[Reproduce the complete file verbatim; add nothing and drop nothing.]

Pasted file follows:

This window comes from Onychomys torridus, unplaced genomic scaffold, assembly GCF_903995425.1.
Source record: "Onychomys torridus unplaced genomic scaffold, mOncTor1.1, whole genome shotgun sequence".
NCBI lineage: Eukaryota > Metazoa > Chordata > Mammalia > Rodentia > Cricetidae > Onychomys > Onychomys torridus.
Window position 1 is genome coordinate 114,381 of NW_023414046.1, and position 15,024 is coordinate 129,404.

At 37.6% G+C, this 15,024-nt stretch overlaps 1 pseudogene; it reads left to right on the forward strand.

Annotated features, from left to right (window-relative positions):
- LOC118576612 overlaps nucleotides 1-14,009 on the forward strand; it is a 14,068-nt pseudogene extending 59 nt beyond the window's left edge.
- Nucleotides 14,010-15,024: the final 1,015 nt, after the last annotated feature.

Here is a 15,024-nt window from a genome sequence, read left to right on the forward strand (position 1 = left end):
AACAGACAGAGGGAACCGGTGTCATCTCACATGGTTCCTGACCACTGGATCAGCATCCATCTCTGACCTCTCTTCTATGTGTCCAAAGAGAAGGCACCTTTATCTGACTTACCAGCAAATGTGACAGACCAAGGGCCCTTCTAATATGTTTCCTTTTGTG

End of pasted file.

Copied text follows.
This window comes from Onychomys torridus, unplaced genomic scaffold, assembly GCF_903995425.1.
Source record: "Onychomys torridus unplaced genomic scaffold, mOncTor1.1, whole genome shotgun sequence".
NCBI lineage: Eukaryota > Metazoa > Chordata > Mammalia > Rodentia > Cricetidae > Onychomys > Onychomys torridus.
Window position 1 is genome coordinate 114,381 of NW_023414046.1, and position 15,024 is coordinate 129,404.

At 37.6% G+C, this 15,024-nt stretch overlaps 1 pseudogene; it reads left to right on the forward strand.

Annotated features, from left to right (window-relative positions):
- LOC118576612 overlaps nucleotides 1-14,009 on the forward strand; it is a 14,068-nt pseudogene extending 59 nt beyond the window's left edge.
- Nucleotides 14,010-15,024: the final 1,015 nt, after the last annotated feature.

Here is a 15,024-nt window from a genome sequence, read left to right on the forward strand (position 1 = left end):
AACAGACAGAGGGAACCGGTGTCATCTCACATGGTTCCTGACCACTGGATCAGCATCCATCTCTGACCTCTCTTCTATGTGTCCAAAGAGAAGGCACCTTTATCTGACTTACCAGCAAATGTGACAGACCAAGGGCCCTTCTAATATGTTTCCTTTTGTG